The third course was MacDonald’s signature dish — the potato dumpling; pillowy pockets drenched in cultured butter and dusted with parmesan and chives. If there was a heaven in food form, c’est ça. Due to a dietary restriction, we also received the parsnip for this course, which was a transplant from the vegan menu. Hues of orange and green from earthy rutabaga, Thai curry and dabs of micro basil on the plate made an impression. Wonderful taste aside, the only mishap with this dish was fumbling with the slippery cubes of rutabaga and trying to place them on my spoon.
One dish that needed refinement beyond its lackluster name was the fish stew. The saucy, under-seasoned mixture of charred tomato and fennel was topped with a chunk of Halibut, a perfectly seared scallop, and a de-shelled mussel. Its thoughtless presentation and lack of cohesiveness felt like a disappointment after the crescendo from the previous courses.
The night we dined at ēst, there were three options for the fifth course: beef short rib, duck confit and pork. We chose beef and duck confit so as to partager les deux.
The beef presented meaty, off-the-bone short rib alongside confit baby king oyster mushrooms, roasted onion core, and bone marrow. No critiques with this dish, and although the ingredients seemed downright traditional, I’m still thinking about it.
The dry aged duck confit leg, on the other hand, was not at the same calibre as the beef, but was executed with skill. Its skin was crisp and absent of any oily residue, and the canard was moist and ever-so-succulent. The accompanying caramelized pumpkin and the gruyere velouté were thoughtful sides which accented seasonal flavours.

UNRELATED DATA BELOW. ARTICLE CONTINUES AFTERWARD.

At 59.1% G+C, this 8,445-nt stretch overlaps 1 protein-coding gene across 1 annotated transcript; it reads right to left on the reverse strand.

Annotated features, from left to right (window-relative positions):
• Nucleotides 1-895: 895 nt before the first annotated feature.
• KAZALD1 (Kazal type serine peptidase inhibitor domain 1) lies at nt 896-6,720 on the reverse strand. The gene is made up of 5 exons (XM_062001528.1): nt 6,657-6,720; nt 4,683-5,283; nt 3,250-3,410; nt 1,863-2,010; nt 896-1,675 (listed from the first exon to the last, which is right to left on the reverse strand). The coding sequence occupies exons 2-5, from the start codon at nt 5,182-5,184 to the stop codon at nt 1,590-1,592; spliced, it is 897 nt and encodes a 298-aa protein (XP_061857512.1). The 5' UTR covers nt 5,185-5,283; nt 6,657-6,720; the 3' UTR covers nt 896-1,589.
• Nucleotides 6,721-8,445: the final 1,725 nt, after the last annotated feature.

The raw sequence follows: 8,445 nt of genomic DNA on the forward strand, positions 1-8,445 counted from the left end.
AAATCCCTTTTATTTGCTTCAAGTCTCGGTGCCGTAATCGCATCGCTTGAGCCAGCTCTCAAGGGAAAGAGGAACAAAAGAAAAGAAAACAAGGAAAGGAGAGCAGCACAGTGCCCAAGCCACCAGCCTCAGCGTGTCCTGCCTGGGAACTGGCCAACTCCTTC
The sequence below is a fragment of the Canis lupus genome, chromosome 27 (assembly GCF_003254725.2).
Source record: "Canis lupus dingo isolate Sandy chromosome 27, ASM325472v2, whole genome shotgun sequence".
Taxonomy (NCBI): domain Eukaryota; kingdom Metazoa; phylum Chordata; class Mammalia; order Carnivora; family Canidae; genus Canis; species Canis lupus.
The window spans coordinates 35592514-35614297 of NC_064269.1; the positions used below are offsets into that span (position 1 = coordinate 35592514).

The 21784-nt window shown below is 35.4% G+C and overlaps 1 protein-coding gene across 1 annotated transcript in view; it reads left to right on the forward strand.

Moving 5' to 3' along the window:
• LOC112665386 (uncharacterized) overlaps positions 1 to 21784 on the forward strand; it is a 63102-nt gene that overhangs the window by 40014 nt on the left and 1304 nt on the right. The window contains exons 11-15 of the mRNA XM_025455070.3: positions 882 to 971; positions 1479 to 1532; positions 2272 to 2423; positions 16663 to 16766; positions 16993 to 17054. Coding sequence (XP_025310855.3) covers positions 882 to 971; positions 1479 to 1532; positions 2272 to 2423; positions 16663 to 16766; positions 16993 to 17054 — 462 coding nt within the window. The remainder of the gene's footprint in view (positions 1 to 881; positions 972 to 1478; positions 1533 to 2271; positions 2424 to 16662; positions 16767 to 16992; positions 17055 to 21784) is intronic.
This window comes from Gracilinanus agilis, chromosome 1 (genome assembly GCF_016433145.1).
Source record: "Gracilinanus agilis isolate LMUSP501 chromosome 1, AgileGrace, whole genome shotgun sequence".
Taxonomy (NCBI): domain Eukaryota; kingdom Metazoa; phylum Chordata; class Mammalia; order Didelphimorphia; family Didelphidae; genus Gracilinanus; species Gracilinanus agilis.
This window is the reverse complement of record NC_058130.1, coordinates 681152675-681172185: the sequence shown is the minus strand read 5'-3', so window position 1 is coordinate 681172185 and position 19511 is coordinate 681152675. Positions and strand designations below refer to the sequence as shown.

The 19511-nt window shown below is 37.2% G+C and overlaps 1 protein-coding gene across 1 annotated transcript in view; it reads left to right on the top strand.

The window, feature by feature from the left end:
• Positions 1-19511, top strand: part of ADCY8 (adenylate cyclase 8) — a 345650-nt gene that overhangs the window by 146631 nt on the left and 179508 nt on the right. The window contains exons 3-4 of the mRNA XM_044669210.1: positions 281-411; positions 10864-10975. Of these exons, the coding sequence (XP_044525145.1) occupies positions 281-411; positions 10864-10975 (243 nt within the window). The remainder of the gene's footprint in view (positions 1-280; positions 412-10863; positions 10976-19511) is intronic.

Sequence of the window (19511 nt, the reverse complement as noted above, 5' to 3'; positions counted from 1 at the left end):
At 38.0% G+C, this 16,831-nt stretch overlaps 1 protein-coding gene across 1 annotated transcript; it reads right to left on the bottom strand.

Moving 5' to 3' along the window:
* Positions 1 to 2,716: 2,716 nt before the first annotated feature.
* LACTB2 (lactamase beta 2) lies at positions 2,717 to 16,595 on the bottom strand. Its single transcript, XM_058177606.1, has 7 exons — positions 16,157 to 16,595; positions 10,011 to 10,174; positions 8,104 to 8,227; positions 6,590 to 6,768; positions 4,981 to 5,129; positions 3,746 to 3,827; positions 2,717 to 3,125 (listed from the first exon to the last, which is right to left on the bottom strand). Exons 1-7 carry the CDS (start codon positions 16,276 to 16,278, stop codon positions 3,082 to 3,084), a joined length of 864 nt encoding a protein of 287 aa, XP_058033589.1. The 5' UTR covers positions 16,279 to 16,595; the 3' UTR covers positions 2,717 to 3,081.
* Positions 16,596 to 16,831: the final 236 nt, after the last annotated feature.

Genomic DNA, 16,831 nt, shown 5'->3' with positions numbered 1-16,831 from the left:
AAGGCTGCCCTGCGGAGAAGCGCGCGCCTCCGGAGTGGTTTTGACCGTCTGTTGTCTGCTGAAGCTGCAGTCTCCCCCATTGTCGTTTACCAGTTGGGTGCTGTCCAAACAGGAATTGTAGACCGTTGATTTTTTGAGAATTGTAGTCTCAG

Creativity was strong throughout and kicked up a notch when the palate cleanser landed sur la table. No, it wasn’t minty sorbet as one might expect. Instead, sea buckthorn cream soda arrived in two mini glasses — a whimsical burst of fun that added some levity into an otherwise boring part of the meal.
ēst’s dessert certainly helped diners with their daily vegetable intake — a favour to us all! While the dessert was not the sweet ending I’d anticipated, MacDonald’s root vegetable sundae (spelled “Sunday” on the menu) demonstrated his depth and breadth of skill when it came to transforming these below-the-soil root vegetables into an impressive last course. Potato skin ice cream, a dense and chocolaty sweet potato brownie, and a sweet-and-salty parsnip dulce de leche proved that he was willing to push the envelope to deliver one last surprise.
ēst is a special occasion splurge where disappointments are few and far between. Hospitality and service details were polished and professional, and the dining experience was detail-oriented, refreshing and memorable — especially with the orange caramels that arrived with the check.
MacDonald’s passion for culinary arts is overwhelmingly evident in his first restaurant, and I congratulate him on its success thus far — it’s no easy feat opening a restaurant at such a tender age. Although ēst isn’t quite a five-star dans mes yeux, it’s awfully close. ēst is a high caliber establishment that Toronto is fortunate to have, and one that I look forward to revisiting encore et encore.
Mme M. xoxo
La rubrique de Madame Marie
1 étoile – Run. Before you get the runs.
2 étoiles – Mediocre, but nothing you couldn’t make at home.
3 étoiles – C’est bon, with some standout qualities.
4 étoiles – Many memorable qualities and excellent execution. Compliments to the chef.
5 étoiles – Formidable! Michelin Star quality. Book a reservation immediately.